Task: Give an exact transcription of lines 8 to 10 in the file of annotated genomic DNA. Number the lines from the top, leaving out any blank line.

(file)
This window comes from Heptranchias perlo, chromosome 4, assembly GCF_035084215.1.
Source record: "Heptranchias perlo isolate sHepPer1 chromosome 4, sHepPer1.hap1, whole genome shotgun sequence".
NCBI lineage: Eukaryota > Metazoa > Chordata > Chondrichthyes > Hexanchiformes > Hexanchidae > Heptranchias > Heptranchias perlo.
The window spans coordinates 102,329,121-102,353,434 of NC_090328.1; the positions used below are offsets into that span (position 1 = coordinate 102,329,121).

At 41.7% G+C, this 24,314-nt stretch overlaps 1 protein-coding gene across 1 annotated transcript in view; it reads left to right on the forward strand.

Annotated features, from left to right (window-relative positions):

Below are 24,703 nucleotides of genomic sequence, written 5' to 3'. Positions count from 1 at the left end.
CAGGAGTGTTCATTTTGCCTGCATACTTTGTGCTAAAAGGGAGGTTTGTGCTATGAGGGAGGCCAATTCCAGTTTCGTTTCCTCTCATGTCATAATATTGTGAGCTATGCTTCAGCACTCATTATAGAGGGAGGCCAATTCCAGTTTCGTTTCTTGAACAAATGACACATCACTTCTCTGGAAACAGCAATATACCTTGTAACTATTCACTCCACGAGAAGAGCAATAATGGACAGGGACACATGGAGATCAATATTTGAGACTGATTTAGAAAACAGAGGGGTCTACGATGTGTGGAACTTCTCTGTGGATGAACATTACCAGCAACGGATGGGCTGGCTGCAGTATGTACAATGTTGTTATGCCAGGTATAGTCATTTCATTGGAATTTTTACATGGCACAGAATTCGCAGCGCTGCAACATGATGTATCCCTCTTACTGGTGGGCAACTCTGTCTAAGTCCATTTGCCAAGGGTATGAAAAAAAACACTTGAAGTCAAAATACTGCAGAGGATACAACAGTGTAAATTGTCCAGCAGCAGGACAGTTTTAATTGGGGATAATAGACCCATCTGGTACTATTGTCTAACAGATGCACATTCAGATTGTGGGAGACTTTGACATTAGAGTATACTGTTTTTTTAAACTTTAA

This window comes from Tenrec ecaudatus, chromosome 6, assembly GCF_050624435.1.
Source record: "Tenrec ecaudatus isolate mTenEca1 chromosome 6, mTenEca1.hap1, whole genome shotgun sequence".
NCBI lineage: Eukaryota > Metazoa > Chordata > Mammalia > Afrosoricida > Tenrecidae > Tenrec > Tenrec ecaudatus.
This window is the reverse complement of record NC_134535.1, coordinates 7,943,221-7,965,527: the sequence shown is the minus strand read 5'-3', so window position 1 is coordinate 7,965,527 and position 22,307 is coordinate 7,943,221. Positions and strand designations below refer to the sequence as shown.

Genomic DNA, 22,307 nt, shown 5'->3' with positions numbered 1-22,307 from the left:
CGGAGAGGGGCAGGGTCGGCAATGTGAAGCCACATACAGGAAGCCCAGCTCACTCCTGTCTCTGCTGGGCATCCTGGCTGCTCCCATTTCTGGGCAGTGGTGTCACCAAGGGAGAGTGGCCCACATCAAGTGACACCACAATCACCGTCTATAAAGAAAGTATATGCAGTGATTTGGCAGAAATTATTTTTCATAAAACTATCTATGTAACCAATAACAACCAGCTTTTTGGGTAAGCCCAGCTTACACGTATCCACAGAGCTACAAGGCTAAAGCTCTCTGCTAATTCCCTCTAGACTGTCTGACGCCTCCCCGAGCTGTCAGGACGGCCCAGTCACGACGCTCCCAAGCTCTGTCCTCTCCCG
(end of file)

CAGGAGTGTTCATTTTGCCTGCATACTTTGTGCTAAAAGGGAGGTTTGTGCTATGAGGGAGGCCAATTCCAGTTTCGTTTCCTCTCATGTCATAATATTGTGAGCTATGCTTCAGCACTCATTATAGAGGGAGGCCAATTCCAGTTTCGTTTCTTGAACAAATGACACATCACTTCTCTGGAAACAGCAATATACCTTGTAACTATTCACTCCACGAGAAGAGCAATAATGGACAGGGACACATGGAGATCAATATTTGAGACTGATTTAGAAAACAGAGGGGTCTACGATGTGTGGAACTTCTCTGTGGATGAACATTACCAGCAACGGATGGGCTGGCTGCAGTATGTACAATGTTGTTATGCCAGGTATAGTCATTTCATTGGAATTTTTACATGGCACAGAATTCGCAGCGCTGCAACATGATGTATCCCTCTTACTGGTGGGCAACTCTGTCTAAGTCCATTTGCCAAGGGTATGAAAAAAAACACTTGAAGTCAAAATACTGCAGAGGATACAACAGTGTAAATTGTCCAGCAGCAGGACAGTTTTAATTGGGGATAATAGACCCATCTGGTACTATTGTCTAACAGATGCACATTCAGATTGTGGGAGACTTTGACATTAGAGTATACTGTTTTTTTAAACTTTAA

This window comes from Tenrec ecaudatus, chromosome 6, assembly GCF_050624435.1.
Source record: "Tenrec ecaudatus isolate mTenEca1 chromosome 6, mTenEca1.hap1, whole genome shotgun sequence".